McClellan and Bagby have already filed to run for the race, but only Bagby has officially announced his candidacy. On Monday afternoon, Morrissey seemed to confirmed speculation that he would enter the race, announcing a “major announcement” to be made at a Tuesday press conference. At the same time, fierce Morrissey ally John Fredericks, publisher of The Virginia Star, tweeted “Breaking…!VA-04 Shakeup! In upcoming Special,centrist VA Sen Joe Morrissey (D) expected to get in the race tomorrow-11:30 am presser at Petersburg City Hall. His entry completely changes dynamics in big name crowded field. If he gets in, he wins!”
McClellan has served in the Virginia General Assembly since 2006 and ran for the Democratic nomination for governor in 2021, where she came in third. Bagby was first elected to the legislature in 2015, and is the chair of the Virginia Legislative Black Caucus, which is non-partisan but is often a powerful Democratic ally.
Morrissey was first elected to the General Assembly in 2008, but he served as the Richmond Commonwealth’s Attorney before that. He has a checkered past and was sentenced in 2014 for contributing to the delinquency of a minor with a 17-year-old employee who he later married; he was pardoned in 2021. He’s also a self-declared pro-life Democrat, but he hasn’t always aligned with Republicans on pro-life votes. In February, the Richmond City Democratic Committee censured him after he allegedly threatened a Petersburg NAACP official, and in May, employees at Fredericks’ radio company sought a protective order against Morrissey after an aggressive confrontation between the senator and a producer.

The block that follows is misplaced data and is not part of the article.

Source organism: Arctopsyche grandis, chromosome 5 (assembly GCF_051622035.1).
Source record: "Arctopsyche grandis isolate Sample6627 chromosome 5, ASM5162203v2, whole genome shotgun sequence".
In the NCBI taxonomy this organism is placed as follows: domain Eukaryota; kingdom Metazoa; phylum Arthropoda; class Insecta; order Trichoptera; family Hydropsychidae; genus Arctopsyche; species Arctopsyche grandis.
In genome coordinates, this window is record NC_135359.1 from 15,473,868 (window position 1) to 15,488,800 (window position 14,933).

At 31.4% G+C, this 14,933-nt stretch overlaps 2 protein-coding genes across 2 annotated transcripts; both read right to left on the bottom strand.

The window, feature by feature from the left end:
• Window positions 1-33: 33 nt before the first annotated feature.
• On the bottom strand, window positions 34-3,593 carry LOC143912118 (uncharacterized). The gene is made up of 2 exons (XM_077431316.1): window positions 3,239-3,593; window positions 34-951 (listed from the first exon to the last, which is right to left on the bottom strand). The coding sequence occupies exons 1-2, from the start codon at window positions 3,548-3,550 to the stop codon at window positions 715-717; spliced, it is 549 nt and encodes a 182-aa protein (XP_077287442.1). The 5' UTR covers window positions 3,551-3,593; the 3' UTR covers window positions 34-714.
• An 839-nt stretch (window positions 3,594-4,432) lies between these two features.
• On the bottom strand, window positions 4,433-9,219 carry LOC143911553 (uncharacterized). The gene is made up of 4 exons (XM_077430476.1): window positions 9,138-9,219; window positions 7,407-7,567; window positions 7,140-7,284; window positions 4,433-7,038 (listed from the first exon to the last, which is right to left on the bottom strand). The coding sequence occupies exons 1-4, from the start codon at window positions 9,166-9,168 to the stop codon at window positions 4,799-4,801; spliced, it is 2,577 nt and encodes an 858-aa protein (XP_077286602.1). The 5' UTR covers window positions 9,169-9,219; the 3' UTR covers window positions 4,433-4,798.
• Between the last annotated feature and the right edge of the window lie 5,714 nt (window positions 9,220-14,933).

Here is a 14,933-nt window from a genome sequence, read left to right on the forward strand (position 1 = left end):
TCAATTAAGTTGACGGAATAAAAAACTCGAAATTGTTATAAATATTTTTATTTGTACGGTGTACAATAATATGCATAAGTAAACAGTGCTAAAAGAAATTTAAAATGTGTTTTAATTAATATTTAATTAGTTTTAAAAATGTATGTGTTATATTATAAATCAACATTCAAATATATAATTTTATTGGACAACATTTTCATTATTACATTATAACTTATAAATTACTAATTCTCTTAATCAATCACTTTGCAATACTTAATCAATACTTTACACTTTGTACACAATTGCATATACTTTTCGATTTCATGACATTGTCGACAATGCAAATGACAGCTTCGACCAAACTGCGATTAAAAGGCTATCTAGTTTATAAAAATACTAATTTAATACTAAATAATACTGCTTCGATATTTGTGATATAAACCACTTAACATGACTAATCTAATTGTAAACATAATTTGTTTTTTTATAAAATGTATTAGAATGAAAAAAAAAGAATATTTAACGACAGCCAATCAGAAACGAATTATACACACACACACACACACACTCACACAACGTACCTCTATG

Despite that, Morrissey is popular, winning his 2019 primary with 55 percent of the vote despite his opponent outspending him $448,330 to $107,723, according to The Virginia Public Access Project. After redistricting, he’s been gearing up for a primary race against former Delegate Lashrecse Aird, which may give him an advantage in the surprise race for Congress.
“I think Virginia Democrats should root him on, because then he’s the House [of Representatives] Democrats’ problem, and not theirs,” CNalysis Executive Director Chaz Nuttycombe told The Star.
“It’s going to be either him or McClellan for sure, I don’t think Bagby has much of an opening in that field,” Nuttycombe said.
Two Republicans have filed for the GOP nomination: perennial candidate Leon Benjamin, who lost to McEachin in November, and Dale Sturdifen, who previously ran in a primary against Senator Frank Ruff, according to Ballotpedia.
The state filing deadline for candidates is December 23, meaning the parties must pick their nominees in under two weeks and triggering speculation that the parties will schedule their nominations as soon as this weekend. On Monday night, the Democratic Fourth Congressional District Committee voted to hold a firehouse primary on December 20.
Richmond lawyer Paul Goldman, a former chair of the Democratic Party of Virginia, is representing Cheryl Turpin in a lawsuit. The would-be candidate for a Virginia state senate special election argues in part that allowing only five days for a nomination process violates voters’ First Amendment rights. Depending on when the parties schedule their nominations, Goldman sees a similar problem developing in VA-04.
“The public interest would be best served if we didn’t have a process that was so truncated. And I really believe it’s unconstitutional. I mean, I don’t even think it’s close, to be honest with you,” he said.
Eric Burk is a reporter at The Virginia Star and The Star News Network. This article originally appeared in The Virginia Star. The opinions expressed in this article are those of the author and do not necessarily reflect the positions of The Republican Standard. Republished with permission.